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Sindh – the land of sufi saints

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Mausoleum of Shah Rukn-e-Alam

The tomb of Shah Rukn-e-Alam was built between 1320 and 1324, is an unmatched pre-Moghul masterpiece. The tomb is located on the southwest side of the Fort premises. This elegant building is an octagon, 51 feet 9 inches in diameter internally, with walls 41 feet 4 inches high and 13 feet 3 inches thick, supported at the angles by sloping towers. Over this is a smaller octagon 25 feet 8 inches, on the exterior side, and 26 feet 10 inches high, leaving a narrow passage all round the top of the lower storey for the Moazzan, or public caller to prayers. The whole is surmounted by a hemispherical dome of 58 feet external diameter. The total height of the building, including a plinth of 3 feet, is 100 feet. As it stands on the high ground, the total height above the road level is 150 feet. (text from http://en.wikipedia.org/wiki/Rukn-e-Alam).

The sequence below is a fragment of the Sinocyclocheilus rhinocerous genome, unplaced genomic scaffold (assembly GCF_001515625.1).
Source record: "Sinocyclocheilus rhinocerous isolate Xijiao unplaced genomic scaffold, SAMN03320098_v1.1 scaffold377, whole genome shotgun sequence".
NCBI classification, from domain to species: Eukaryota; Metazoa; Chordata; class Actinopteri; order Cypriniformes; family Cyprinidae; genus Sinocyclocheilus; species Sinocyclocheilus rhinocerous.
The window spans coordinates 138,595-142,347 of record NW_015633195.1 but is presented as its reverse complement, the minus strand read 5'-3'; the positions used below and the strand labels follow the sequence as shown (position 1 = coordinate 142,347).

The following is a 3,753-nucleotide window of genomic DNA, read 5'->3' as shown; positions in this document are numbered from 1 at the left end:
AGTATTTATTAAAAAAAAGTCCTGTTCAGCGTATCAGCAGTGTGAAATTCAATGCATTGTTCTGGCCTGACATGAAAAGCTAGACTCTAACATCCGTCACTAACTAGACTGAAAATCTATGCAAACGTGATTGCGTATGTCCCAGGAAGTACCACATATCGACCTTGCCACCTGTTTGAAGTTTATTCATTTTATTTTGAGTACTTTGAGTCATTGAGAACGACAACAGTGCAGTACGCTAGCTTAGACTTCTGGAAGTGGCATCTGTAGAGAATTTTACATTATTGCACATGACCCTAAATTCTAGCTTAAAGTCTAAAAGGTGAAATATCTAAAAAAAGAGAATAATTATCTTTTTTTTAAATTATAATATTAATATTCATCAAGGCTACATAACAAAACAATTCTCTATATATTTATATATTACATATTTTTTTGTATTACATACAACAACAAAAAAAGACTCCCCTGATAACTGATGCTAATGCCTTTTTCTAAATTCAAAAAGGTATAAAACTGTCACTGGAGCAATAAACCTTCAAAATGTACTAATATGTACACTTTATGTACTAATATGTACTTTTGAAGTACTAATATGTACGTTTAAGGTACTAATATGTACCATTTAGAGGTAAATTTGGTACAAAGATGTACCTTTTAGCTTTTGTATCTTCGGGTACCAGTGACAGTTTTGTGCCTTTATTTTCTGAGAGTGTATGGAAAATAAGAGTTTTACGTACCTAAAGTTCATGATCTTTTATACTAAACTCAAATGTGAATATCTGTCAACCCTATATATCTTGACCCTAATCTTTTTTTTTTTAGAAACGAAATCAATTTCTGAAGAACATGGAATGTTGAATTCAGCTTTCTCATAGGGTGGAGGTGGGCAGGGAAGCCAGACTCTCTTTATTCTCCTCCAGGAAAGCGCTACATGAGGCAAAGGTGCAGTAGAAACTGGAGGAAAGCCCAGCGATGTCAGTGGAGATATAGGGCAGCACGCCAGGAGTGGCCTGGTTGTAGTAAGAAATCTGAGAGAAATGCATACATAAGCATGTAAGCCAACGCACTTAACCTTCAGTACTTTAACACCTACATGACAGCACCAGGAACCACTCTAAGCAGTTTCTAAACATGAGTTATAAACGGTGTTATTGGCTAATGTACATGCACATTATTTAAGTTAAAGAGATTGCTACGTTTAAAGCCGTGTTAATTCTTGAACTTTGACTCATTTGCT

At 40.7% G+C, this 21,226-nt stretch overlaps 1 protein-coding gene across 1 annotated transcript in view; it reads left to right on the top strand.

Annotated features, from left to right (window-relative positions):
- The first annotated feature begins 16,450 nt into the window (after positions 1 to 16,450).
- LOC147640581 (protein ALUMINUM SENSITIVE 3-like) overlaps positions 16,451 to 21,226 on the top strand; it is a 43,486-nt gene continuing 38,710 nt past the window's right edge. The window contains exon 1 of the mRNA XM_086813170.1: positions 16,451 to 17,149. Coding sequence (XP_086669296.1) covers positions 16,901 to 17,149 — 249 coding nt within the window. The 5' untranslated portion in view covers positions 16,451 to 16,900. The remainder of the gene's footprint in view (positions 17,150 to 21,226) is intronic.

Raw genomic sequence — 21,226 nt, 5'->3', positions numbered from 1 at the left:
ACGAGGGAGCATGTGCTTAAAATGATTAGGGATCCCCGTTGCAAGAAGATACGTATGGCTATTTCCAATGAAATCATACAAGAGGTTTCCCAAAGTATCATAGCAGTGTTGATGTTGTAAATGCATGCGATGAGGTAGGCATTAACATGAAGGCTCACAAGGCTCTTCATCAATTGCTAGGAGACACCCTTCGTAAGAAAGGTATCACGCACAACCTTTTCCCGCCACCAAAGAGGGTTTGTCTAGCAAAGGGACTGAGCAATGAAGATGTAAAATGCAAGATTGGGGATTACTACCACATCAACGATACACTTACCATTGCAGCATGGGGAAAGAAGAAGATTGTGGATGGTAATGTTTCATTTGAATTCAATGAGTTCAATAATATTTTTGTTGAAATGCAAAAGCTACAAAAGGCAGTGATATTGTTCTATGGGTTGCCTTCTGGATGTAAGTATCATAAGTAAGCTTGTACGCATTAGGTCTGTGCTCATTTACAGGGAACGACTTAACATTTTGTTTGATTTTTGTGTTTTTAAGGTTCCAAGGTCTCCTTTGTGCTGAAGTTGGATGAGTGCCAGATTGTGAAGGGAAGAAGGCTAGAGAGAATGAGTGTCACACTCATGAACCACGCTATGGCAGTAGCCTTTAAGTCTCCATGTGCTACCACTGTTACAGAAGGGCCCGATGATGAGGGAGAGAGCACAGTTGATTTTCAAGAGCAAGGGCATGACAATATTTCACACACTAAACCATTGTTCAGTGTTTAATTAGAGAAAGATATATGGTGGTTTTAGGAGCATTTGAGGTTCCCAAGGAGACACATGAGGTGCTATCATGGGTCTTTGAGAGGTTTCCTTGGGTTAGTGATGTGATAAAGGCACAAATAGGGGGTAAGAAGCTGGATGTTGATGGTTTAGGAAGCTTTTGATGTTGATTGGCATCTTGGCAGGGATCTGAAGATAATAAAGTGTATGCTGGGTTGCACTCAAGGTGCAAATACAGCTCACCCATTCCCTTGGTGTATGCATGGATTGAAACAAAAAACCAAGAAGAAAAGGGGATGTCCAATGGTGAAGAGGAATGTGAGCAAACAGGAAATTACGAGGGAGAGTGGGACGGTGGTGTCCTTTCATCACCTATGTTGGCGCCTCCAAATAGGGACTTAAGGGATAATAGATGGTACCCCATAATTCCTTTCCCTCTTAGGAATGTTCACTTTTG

Sachal Sarmast:

Sachal Sarmast (1739-1829) is renowned Sufi Saint & poet from Sindh. The shrine of Sachal Sarmast is in village Daraza of district Khairpur Mirs, Sindh, Pakistan. Kashi gari is traditional blue tile work of Sindh seen on many tombs and other historical places and Sachal Sarmat’s tomb is a fine example of this kind of tilework.

Tomb of Bibi Jawindi:

Bibi Jawindi, the great granddaughter of the saint Jahaniyan Jahangasht, was known for her piety. Her tomb is considered one of the most important, and the most ornate, sites in the town of Uch, which was the centre of Sufism under the Delhi sultanate. In plan it is octagonal on the exterior, with the interior walls angled to form a circle. The thick walls rise to two stories, transforming by way of squinches into a sixteen-sided drum upon which a dome sits, supported by bell-shaped brackets. Both the interior and exterior walls are decorated with a profusion of faience revetment.

 

 

 

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